Flat has something like the mind of a child. He does not judge and does not perceive evil in the world. Has a peaceful and friendly soul, except when his loved ones are in danger.

Flat’s origin is actually unknown, but there is evidence that he could be the purest and most powerful creature in all of Flat Kingdom because of his ability to change shape. His very existence challenges the nature of the world in which they live, so the significance of Flat is very high. However, due to his humble nature, Flat does not seem to realize that he is special and lives among the other citizens without them feeling the need to revere or fear him.



Due to his innocence, Flat trusts too much in people and blindly follows the orders given to him. Even when he feels cheated, he goes to help the princess without thinking twice.

This quality can be counterproductive. Again, due to his enthusiasm to save the princess, he embarks on an adventure without understanding many things. The player’s role is to find and examine the nuances of morality within the stories of the game after reading about them, and to reach understanding passively over the course of the adventure. Flat feels no empathy for the enemies because he has a very clear mission and nothing will stop him until he achieves it.

Flat has a one-track mind. The whole problem of jewels and chaos between dimensions, really doesn’t matter to him. He does not know or understand why Hex is stealing jewelry, why they are important, and why the animals of the kingdom attack him. He only knows that the princess was kidnapped and he must save her.

Taking these qualities into account, it is clear that Flat, rather than being a bold and heroic knight, is really more like a pet / companion, faithful and cute. The game constantly defines him not as an adventurer or warrior, but as a guardian. Therefore, the design should be kept simple, flat, and functional above all else.


Looking for funding and the impact of external critics.

October 2013

In it’s first version, the aesthetics of the game were entirely low poly, but we saw that the development of all assets using this technique would not be feasible due to time constraints and the complexity of the production. We instead chose to drop the low poly direction and develop an art style based on a much more interesting concept. For the final product, it would be best if we focused on a 2D world. Originally, all that was 2D in the game was the castle, and we ended up reversing the proportions by changing many low poly elements of the game to 2D.

To understand the changes we made in the project, we have to explain how we interacted with players from the very beginning.

We took Flat Kingdom to anime conventions and held small events where we invited players to try the game. This helped us test the mechanical and dynamic aspects of the game. Sometimes players commented that the villain, Hex, outshined the protagonist, but since the project was already in progress, we decided to continue and ignore things that would have required additional time we did not feel that we had, due to lack of funds.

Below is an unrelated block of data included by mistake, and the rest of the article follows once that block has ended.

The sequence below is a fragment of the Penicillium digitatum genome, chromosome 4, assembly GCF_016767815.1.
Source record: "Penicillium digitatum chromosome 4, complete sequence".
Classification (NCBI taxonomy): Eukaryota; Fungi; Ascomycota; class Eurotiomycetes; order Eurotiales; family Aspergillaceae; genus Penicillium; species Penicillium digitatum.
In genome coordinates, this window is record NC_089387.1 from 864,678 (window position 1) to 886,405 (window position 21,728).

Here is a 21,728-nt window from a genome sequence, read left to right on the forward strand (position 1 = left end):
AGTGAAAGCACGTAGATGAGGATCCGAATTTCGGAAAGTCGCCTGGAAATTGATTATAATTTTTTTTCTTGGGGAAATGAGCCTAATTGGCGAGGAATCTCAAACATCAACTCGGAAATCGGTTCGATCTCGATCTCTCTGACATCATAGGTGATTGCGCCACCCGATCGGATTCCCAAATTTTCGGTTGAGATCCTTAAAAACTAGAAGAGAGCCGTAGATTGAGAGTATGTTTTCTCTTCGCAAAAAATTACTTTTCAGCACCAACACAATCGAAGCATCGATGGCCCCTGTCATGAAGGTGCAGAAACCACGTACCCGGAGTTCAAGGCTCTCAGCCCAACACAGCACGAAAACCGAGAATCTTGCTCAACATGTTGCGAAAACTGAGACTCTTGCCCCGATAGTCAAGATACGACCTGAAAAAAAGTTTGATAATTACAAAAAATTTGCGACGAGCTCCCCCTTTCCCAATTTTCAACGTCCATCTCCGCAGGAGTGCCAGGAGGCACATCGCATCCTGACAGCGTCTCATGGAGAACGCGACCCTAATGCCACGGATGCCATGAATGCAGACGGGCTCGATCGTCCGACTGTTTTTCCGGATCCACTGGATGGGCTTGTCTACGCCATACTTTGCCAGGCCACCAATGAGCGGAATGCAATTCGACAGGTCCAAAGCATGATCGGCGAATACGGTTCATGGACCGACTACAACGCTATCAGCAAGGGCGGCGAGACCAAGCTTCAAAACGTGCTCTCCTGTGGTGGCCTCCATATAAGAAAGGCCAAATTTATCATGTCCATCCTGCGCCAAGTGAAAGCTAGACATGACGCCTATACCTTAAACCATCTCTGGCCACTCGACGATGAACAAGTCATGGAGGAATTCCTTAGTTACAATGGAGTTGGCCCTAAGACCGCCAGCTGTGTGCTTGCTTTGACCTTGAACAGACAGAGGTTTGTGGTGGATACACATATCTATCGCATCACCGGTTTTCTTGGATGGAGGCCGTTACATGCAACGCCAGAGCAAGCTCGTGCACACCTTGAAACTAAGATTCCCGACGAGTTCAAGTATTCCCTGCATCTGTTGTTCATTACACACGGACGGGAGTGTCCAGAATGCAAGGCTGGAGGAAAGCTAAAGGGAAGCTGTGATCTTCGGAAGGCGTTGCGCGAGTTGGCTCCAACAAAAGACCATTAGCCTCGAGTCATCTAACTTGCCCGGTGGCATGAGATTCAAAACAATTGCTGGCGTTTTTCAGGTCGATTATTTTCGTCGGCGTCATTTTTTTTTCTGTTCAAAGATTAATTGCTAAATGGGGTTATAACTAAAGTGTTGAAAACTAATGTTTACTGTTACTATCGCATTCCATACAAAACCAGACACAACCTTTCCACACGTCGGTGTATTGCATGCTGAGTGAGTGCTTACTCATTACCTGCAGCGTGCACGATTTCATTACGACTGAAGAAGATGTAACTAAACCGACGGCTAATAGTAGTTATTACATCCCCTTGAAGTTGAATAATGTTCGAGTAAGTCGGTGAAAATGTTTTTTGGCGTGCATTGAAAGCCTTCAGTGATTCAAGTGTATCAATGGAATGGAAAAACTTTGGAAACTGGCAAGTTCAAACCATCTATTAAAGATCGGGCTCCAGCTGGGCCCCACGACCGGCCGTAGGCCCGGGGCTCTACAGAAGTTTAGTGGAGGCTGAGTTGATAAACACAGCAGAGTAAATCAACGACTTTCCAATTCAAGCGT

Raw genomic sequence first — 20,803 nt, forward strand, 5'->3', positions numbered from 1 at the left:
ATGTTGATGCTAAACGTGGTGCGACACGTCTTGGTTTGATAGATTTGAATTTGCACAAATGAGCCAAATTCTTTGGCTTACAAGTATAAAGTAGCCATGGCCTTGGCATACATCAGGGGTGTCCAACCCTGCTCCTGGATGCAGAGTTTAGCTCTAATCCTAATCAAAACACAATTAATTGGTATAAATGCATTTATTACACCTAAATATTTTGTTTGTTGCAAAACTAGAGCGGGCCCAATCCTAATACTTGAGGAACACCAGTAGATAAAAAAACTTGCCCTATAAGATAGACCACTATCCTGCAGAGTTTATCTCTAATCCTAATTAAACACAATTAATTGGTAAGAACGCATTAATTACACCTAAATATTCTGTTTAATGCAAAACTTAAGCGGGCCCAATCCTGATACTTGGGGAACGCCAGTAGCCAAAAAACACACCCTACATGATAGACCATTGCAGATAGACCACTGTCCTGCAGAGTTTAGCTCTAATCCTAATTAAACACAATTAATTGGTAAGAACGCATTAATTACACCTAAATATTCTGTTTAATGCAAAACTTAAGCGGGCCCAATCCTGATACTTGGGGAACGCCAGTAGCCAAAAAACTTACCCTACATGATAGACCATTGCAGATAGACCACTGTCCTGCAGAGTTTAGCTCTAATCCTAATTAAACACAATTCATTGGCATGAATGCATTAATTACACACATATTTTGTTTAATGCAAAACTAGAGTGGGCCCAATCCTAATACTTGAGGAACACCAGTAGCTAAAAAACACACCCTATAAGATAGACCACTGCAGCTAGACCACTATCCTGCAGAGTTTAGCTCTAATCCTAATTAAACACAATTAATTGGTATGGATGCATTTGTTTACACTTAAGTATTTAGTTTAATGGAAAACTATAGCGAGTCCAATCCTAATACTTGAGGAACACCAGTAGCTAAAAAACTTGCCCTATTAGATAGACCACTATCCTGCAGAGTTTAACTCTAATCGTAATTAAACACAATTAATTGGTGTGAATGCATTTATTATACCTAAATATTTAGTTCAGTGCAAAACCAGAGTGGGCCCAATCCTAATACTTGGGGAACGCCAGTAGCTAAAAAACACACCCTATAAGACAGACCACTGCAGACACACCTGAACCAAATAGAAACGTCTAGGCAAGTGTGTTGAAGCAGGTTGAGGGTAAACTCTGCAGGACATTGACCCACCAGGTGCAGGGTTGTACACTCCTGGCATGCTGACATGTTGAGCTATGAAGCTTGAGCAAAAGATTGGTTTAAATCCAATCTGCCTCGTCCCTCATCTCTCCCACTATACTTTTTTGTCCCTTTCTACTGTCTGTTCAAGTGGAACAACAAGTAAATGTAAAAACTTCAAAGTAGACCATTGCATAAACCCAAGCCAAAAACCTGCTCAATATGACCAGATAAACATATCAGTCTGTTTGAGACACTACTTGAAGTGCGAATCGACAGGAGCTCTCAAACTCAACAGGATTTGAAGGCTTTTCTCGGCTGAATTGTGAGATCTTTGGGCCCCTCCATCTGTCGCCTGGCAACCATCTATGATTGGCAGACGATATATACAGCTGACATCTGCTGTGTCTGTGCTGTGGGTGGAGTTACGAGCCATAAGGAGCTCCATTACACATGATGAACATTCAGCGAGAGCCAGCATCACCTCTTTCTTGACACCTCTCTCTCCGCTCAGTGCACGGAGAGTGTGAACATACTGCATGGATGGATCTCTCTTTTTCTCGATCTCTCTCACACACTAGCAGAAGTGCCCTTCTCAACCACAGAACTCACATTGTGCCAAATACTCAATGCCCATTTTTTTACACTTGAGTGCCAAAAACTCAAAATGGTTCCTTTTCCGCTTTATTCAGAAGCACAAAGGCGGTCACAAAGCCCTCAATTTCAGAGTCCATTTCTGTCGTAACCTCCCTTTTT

The results of the first stage of feedback / review led us to give the character more skills and to put more effort into increasing the number of phases in the game.

October 2014

We took a gamble and decided to try our luck using crowdfunding to finance the game. We decided on launching a campaign on IndieGoGo, initially we were really optimistic because we got support veteran video game composer Manami Matsumae (Megaman, Shovel Knight), who composed a song for the game. At that time, we had to learn many things and we made every rookie mistake that one possibly can, such as the failure to create a sufficient community or to make press contacts before launch. Even basic things, such as sending an email to the media without hiding all the recipients and several influencers began mocking these mistakes, so our effort to capture attention did not help us out much.

Once we put the demo online people began to support us, but it was almost at the end of the campaign and we only raised 12% of what we needed. To top it off, we had to change the name of the game. Initially the project was called FlatMan, but it didn’t take long for us to get contacted by Marvel, who warned us that we were using their brand FlatMan (from a superhero of theirs). And that’s how we found the definitive name for the game, Flat Kingdom.

November 2014

We attended events to pitch the game, and articles on the potential of the game were written at the same time, so decided to try our luck at launching a second crowdfunding campaign, this time on the more popular Kickstarter, where we had higher hopes we would obtain the funds needed to complete the project. We were more hopeful since we would apply what we learned from our previously failed IndieGoGo attempt. So the campaign inched forward until the time came when we were within sight of the goal, but approaching the end with only 85% raised, we were stricken with fear, so decided to fill that missing percentage with some of our own personal money. As the payment was made using the same credit card that we used to initially register, Kickstarter saw this and cancelled the entire campaign.

We admitted our error in front of the community via a formal statement because ethics dictates that we failed our backers. Because of our desperation, we were ready to do almost anything to make Flat Kingdom a reality.

By this time, we had sacrificed safe jobs, time with friends, family and other loved ones and many other common sacrifices that most game developers expect to make during crunch time. We were giving our lives for the project.

With that same attitude of taking responsibility, we used both the blog and social media postings to alert all backers that their money had been returned, but when the game finally did come out, they would receive a free product key to download the game as recognition of the support they gave us. Even after they had their money returned, all backers were still to be given their copies when the game went on sale. 100% of the subsequent criticism of our critics came from Mexico. All this external lack of understanding for our moral stance affected us, but it did not change our position. It just meant we would have to go forward by ourselves, more self-committed, and not think so much about any negativity came from outside.